1. Sections 32-40 of the Criminal Justice Act 1991 come into force on 1 October 1992. They make radical changes with regard to sentences. 2. Remission is abolished. 3. Parole will affect only those sentenced to four years' imprisonment and above. 4. Where the sentence of the court is less than four years the Secretary of State will be under a duty to release the prisoner after he has served one half of his sentence. Thus, where the sentence is three years, 18 months will be served. This is significantly longer than would normally have been served before the new provisions came into force.
Furthermore, on release the prisoner will, in effect, be subject to a continuing suspended sentence. If between his release and the end of the period covered by his original sentence he commits any offence punishable by imprisonment, he will be liable to serve the balance of the original sentence outstanding at the date of the fresh offence.
5. For determinate sentences of four years or longer the Secretary of State will have a continuing but reduced element of discretion on release. Prisoners will be released on licence after serving two thirds of the sentence. Whereas hitherto they became eligible for parole after serving one-third of the sentence, they will not now become eligible until they have served half. The 'at risk' provisions following release will be the same for long terms as for short term prisoners. 6. It is therefore vital for all sentencers in the Crown court to realise that sentences on the 'old' scale would under the 'new' Act result in many prisoners actually serving longer in custody than hitherto.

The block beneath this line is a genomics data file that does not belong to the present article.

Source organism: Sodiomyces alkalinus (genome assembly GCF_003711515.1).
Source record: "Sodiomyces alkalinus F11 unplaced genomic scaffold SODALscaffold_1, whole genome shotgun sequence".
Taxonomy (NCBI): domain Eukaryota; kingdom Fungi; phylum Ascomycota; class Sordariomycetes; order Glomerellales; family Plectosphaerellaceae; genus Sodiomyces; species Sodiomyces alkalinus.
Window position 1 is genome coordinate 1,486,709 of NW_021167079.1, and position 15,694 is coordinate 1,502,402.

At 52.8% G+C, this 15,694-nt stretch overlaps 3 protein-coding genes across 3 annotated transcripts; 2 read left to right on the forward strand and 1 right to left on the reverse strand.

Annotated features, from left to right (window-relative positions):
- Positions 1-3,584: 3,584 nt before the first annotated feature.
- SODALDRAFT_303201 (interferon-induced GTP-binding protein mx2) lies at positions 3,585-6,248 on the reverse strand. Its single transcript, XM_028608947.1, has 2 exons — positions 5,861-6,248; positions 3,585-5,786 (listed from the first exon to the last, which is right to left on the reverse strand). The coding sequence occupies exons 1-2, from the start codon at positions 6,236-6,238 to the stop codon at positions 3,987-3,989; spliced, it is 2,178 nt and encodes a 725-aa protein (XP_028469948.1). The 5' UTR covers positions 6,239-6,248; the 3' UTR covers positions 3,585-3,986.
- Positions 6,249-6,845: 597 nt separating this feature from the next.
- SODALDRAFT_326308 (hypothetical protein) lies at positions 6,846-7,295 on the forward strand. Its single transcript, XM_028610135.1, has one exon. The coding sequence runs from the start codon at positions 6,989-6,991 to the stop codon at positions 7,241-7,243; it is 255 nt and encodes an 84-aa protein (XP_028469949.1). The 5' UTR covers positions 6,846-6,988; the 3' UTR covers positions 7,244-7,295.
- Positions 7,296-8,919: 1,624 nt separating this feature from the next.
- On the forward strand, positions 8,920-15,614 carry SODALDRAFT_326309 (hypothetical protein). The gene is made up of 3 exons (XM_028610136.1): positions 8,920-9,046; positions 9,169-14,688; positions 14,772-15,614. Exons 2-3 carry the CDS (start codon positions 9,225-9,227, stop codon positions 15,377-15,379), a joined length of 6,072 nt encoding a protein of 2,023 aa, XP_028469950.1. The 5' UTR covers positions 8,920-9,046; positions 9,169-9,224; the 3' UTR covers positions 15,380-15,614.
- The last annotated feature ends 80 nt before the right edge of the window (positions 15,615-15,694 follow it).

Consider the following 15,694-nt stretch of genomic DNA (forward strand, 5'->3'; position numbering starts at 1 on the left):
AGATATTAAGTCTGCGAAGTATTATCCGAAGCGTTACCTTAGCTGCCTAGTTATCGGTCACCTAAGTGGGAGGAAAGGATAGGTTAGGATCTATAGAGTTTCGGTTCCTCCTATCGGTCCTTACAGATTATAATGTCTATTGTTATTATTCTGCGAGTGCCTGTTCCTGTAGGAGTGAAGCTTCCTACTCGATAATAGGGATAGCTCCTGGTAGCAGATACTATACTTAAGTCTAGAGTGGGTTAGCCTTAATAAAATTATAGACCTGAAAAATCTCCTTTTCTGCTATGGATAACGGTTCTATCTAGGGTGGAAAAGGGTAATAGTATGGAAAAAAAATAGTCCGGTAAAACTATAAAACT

7. It has been an axiomatic principle of sentencing policy until now that the court should decide the appropriate sentence in each case without reference to questions of remission or parole. 8. Lord Taylor CJ had consulted the Lords Justices presiding in the Court of Appeal Criminal Division and it was decided a new approach was essential. 9. Accordingly, from 1 October 1992, it will be necessary, when passing a custodial sentence in the Crown court, to have regard to the actual period likely to be served, and as far as practicable to the risk of offenders serving substantially longer under the new regime than would have been normal under the old. 10. Existing guideline judgments should be applied with these considerations in mind.